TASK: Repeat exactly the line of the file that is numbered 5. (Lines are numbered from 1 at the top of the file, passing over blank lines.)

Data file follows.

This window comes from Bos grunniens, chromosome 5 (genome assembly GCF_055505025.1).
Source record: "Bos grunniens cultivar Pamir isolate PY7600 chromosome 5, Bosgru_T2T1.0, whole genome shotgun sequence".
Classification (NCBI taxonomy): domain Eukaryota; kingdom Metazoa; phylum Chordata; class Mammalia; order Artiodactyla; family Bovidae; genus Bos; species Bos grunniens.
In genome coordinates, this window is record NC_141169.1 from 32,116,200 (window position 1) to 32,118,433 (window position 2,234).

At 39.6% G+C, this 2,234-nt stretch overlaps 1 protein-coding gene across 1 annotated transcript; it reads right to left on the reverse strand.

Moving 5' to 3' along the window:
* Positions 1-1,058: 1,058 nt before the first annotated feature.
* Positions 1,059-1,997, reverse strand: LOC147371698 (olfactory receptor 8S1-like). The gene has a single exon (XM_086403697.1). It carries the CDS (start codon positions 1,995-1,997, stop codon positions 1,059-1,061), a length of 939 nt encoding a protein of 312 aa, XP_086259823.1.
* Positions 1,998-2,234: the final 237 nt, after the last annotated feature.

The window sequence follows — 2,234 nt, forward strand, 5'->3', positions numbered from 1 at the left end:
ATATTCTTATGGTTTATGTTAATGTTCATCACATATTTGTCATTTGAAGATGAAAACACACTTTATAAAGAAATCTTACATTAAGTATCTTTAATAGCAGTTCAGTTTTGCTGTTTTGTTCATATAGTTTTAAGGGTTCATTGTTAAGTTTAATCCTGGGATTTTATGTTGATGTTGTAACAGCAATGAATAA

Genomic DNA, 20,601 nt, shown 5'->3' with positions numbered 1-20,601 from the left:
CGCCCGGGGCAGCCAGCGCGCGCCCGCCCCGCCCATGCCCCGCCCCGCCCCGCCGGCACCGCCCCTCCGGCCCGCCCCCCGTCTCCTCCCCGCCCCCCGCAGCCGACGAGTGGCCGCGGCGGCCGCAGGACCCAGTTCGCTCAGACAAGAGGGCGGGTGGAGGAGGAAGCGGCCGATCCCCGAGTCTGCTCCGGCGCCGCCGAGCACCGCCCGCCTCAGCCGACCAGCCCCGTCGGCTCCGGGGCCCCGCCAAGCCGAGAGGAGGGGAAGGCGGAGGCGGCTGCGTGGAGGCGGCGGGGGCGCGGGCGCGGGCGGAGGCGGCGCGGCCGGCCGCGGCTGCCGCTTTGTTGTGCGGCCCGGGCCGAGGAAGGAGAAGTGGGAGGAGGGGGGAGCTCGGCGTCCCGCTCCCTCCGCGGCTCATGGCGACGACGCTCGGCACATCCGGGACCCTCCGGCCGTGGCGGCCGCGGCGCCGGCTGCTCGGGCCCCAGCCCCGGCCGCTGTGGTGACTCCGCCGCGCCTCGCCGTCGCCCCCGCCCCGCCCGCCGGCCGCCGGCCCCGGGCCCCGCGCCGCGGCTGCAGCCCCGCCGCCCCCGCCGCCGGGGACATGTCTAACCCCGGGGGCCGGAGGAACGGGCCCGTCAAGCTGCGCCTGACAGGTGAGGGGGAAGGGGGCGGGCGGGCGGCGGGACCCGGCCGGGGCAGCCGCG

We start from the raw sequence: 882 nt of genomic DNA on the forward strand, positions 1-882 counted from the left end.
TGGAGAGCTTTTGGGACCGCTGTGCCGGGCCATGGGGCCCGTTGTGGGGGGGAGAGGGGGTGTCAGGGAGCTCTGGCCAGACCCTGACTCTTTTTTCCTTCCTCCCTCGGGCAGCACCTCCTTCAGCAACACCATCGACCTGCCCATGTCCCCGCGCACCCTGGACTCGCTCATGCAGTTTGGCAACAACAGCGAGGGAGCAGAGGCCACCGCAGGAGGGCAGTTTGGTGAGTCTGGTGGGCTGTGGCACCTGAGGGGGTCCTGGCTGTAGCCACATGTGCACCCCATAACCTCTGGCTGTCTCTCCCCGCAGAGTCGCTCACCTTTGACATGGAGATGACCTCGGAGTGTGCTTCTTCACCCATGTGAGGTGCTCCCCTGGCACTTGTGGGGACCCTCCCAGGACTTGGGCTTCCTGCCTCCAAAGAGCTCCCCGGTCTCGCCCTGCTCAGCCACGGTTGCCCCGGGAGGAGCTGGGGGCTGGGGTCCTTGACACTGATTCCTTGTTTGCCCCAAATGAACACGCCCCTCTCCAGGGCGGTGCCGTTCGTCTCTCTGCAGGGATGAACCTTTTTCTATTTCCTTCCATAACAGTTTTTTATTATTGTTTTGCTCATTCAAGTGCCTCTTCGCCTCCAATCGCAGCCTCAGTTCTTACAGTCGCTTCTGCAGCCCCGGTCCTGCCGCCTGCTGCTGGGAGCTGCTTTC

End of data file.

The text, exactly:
At 39.6% G+C, this 2,234-nt stretch overlaps 1 protein-coding gene across 1 annotated transcript; it reads right to left on the reverse strand.